A Trip to Japanese Sweets, Sake and Treats
A Trip to Japanese Sweets, Sake and Treats
Welcome to Wagashi.uk — dedicated to Japanese sweets and treats, sights and culture. Take your time to look around and learn all there is to know.
To put it most simply, Wagashi (和菓子) can be described as Japanese confectionary or sweets – "wa" (和) meaning "Japanese" and "kashi" (菓子) being sweets. But there's a lot more to it than that.
Wagashi developed over the centuries part of the traditional green tea ceremony – or Sado (茶道) – also known as "Cha nou yoo" or "The Way of Tea." Traditional Wagashi is centuries-old and harks back to the days before the Meiji Restoration in the 19th century. In fact, the word only came into use in the late 19th century, serving to differentiate domestic sweets from novel imports flowing in from Europe and America. Most of theWagashi enjoyed today have been around in some form or other for centuries – and the skilled confectioners often make use of ingredients and methods that are largely or wholly unique to Japan.
Wagashi has been described as an 'art of the five senses'. You are encouraged to appreciate the experience in terms of all sight, smell, sound, touch and of course, taste. There are three key aspects of Wagashi which set it apart:
The tea ceremony (茶道, sadō or chadō, lit. "the way of tea") has a rich history and Japan's sweets developed along the way. Green 'Macha' and 'Sencha' teas share a delicate and subtle flavour which is reflected in Wagashi.
While many Wagashi are there to be enjoyed at any time of the year, seasonality is central. Times of year are reflected both in the ingredients and the designs, colours, themes. Through Wagashi, we celebrate the passing of the seasons.
Beautiful colours are achieved with fine quality plant-based ingredients rather than artificial additions. Macha powder develops into bright greens; unique sweet potatoes form deep purples, and hazel browns derive from chestnuts or even bracken.
Dorayaki is a Round and flat cake that consists of sweet red bean paste sandwiched between two layers of baked fluffy sponge with castella, wrapped around anko paste
Crystallised sugar, attractively presented in seasonal colours. Konpeito sugar candy was imported to Japan from Portugal in the 16th century
Waffles shaped like fish and filled with anko red bean paste. Taiyaki is a form of similar imagawayaki snacks originally served in a round shell
A sweet red bean jelly. Yokan is a bar of gelled sweet bean paste made chiefly of azuki beans, sugar, and agar. It is one of the most traditional and historical Japanese sweets
Steamed ball-shaped cakes often in shapes from nature, Dango is usually presented in threes on a stick, sometimes dipped in sauces such as sweet green matcha syrup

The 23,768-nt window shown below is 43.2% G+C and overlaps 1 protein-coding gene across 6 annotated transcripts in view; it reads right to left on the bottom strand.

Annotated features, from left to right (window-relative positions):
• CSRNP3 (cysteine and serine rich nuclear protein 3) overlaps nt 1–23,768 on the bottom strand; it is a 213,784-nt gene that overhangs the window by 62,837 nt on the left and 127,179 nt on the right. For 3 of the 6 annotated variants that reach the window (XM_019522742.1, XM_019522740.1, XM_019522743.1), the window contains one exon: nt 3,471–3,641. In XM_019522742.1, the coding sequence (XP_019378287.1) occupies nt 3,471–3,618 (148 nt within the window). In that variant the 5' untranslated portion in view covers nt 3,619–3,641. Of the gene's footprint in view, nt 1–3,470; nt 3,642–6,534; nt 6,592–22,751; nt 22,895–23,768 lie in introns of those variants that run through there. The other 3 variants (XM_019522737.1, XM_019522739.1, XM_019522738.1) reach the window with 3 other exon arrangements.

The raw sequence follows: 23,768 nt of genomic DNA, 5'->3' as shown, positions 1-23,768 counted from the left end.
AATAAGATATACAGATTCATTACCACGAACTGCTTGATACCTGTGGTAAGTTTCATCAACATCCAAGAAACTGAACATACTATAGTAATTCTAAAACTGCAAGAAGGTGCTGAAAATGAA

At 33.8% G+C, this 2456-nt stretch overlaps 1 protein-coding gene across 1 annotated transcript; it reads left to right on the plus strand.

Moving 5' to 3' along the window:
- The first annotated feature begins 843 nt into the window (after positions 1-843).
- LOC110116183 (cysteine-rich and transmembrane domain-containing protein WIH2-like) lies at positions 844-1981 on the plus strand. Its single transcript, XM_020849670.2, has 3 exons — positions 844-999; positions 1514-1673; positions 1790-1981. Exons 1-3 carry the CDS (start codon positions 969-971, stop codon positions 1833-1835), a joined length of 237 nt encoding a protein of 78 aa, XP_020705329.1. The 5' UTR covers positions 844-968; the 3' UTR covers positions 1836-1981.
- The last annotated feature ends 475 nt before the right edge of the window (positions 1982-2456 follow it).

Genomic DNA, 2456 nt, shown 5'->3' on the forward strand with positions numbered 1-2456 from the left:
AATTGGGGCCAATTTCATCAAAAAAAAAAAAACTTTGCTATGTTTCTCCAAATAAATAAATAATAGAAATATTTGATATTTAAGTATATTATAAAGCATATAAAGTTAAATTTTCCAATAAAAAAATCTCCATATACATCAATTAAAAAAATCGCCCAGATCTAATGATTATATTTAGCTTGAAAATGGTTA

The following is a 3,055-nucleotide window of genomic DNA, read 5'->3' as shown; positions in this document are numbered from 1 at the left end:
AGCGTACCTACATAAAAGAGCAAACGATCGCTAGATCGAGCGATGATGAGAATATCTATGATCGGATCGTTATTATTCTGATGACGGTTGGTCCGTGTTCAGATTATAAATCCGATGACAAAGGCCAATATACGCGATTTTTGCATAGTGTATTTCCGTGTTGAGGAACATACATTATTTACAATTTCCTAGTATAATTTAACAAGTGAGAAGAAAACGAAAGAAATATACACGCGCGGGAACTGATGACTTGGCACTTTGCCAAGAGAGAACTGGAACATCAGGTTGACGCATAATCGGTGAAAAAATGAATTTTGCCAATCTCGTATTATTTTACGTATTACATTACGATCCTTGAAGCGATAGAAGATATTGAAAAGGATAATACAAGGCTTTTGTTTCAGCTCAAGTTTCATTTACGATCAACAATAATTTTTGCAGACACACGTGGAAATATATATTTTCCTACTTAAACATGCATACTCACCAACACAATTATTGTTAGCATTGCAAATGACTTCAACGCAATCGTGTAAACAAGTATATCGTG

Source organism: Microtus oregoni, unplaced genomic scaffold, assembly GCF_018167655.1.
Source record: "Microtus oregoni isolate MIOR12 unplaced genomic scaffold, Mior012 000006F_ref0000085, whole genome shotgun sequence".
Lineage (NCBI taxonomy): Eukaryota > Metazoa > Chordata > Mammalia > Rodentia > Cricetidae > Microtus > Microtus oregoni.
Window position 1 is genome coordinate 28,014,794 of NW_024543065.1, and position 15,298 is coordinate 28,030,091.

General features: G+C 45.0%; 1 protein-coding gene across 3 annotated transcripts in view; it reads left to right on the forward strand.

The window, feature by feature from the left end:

A jelly-like sweet developed with bracken starch and served with kinako roasted soybean flour, Warabi Mochi is a uniquely Japanese creation
Yatsuhashi involves colourful thin sheets of glutinous rice mochi flavoured with cinnamon or green tea or with red bean paste in the centre
A sweet seasonal mixture of boiled and partially mashed golden chestnuts
The classic sweet, sticky, pounded-rice cake available in innumerable flavours and often inspired by the seasons
Sakura Mochi is a pink springtime wrapped in iconic and wholly edible sakura cherry blossom leaves
A chewy rice cake, Kashiwa Mochi is traditional for Children's Day. This mochi is wrapped in Japanese Emperor Oak
A vibrant green mochi made from glutinous rice flour blended with yomogi Japanese mugwart
Steamed little bun cakes made with flour, rice powder, kudzu or buckwheat. Manju are sweet take take on savoury buns imported from China hundreds of years before
Sugar and rice flour with Chinese yam to develop a plump dough surrounding adzuki beans
A traditional chestnut bun, topped with egg yolk and oven baked until golden brown
Crispy golden wafers with imprinted with designs. Traditionally filled with azuki bean, chestnut, or citrus pastes, monaka today is often served as an ice cream cone sandwich
Large grained azuki beans marinated in molasses and baked into firm, delectable ovals. Kintsuba takes its name and shape from the rounded sword guards of the Samurai
Reminiscent of a hot soup - but served as a dessert - these treats feature boiled adzuki beans and sugar, topped with rice cakes or dumplings
Based on egg-and-flour cakes brought to Nagasaki by Portuguese merchants in the 16th century, castella is technically a Nanban-Gashi
New confections are coming out all the time in Japan. More items to follow!